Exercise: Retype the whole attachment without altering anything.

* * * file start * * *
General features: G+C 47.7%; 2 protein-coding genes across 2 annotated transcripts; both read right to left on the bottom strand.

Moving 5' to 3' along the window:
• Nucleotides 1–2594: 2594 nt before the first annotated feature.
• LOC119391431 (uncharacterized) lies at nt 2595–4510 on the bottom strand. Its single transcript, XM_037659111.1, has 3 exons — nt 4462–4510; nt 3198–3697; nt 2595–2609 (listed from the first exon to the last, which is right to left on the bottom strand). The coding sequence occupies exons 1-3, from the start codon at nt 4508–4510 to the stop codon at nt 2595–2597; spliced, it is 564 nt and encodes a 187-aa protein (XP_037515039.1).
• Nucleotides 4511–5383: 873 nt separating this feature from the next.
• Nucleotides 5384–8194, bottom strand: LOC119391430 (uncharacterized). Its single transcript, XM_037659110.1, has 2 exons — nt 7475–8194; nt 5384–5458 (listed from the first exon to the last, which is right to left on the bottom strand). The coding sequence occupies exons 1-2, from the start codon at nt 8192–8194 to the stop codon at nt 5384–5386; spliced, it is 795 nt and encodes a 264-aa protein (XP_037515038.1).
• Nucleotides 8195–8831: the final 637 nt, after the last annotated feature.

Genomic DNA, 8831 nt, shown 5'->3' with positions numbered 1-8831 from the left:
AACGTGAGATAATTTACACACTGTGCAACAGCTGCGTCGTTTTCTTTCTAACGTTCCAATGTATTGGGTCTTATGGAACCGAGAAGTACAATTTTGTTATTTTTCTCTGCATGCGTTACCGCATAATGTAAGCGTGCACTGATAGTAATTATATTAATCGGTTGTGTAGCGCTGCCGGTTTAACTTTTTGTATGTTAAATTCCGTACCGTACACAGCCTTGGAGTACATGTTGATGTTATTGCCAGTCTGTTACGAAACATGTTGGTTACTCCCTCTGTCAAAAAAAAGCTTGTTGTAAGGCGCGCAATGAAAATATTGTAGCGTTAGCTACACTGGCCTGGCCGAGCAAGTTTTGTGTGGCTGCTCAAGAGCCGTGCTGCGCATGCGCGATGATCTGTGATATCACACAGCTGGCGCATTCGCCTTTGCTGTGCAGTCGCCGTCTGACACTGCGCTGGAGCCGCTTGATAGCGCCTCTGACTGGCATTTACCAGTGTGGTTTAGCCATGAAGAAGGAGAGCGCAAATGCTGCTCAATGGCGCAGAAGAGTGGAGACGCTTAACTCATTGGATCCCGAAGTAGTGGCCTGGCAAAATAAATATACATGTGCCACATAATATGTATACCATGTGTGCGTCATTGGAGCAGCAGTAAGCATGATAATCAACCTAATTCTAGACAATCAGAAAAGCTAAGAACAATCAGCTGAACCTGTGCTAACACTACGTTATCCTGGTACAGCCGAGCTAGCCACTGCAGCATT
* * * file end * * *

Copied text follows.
General features: G+C 47.7%; 2 protein-coding genes across 2 annotated transcripts; both read right to left on the bottom strand.

Moving 5' to 3' along the window:
• Nucleotides 1–2594: 2594 nt before the first annotated feature.
• LOC119391431 (uncharacterized) lies at nt 2595–4510 on the bottom strand. Its single transcript, XM_037659111.1, has 3 exons — nt 4462–4510; nt 3198–3697; nt 2595–2609 (listed from the first exon to the last, which is right to left on the bottom strand). The coding sequence occupies exons 1-3, from the start codon at nt 4508–4510 to the stop codon at nt 2595–2597; spliced, it is 564 nt and encodes a 187-aa protein (XP_037515039.1).
• Nucleotides 4511–5383: 873 nt separating this feature from the next.
• Nucleotides 5384–8194, bottom strand: LOC119391430 (uncharacterized). Its single transcript, XM_037659110.1, has 2 exons — nt 7475–8194; nt 5384–5458 (listed from the first exon to the last, which is right to left on the bottom strand). The coding sequence occupies exons 1-2, from the start codon at nt 8192–8194 to the stop codon at nt 5384–5386; spliced, it is 795 nt and encodes a 264-aa protein (XP_037515038.1).
• Nucleotides 8195–8831: the final 637 nt, after the last annotated feature.

Genomic DNA, 8831 nt, shown 5'->3' with positions numbered 1-8831 from the left:
AACGTGAGATAATTTACACACTGTGCAACAGCTGCGTCGTTTTCTTTCTAACGTTCCAATGTATTGGGTCTTATGGAACCGAGAAGTACAATTTTGTTATTTTTCTCTGCATGCGTTACCGCATAATGTAAGCGTGCACTGATAGTAATTATATTAATCGGTTGTGTAGCGCTGCCGGTTTAACTTTTTGTATGTTAAATTCCGTACCGTACACAGCCTTGGAGTACATGTTGATGTTATTGCCAGTCTGTTACGAAACATGTTGGTTACTCCCTCTGTCAAAAAAAAGCTTGTTGTAAGGCGCGCAATGAAAATATTGTAGCGTTAGCTACACTGGCCTGGCCGAGCAAGTTTTGTGTGGCTGCTCAAGAGCCGTGCTGCGCATGCGCGATGATCTGTGATATCACACAGCTGGCGCATTCGCCTTTGCTGTGCAGTCGCCGTCTGACACTGCGCTGGAGCCGCTTGATAGCGCCTCTGACTGGCATTTACCAGTGTGGTTTAGCCATGAAGAAGGAGAGCGCAAATGCTGCTCAATGGCGCAGAAGAGTGGAGACGCTTAACTCATTGGATCCCGAAGTAGTGGCCTGGCAAAATAAATATACATGTGCCACATAATATGTATACCATGTGTGCGTCATTGGAGCAGCAGTAAGCATGATAATCAACCTAATTCTAGACAATCAGAAAAGCTAAGAACAATCAGCTGAACCTGTGCTAACACTACGTTATCCTGGTACAGCCGAGCTAGCCACTGCAGCATT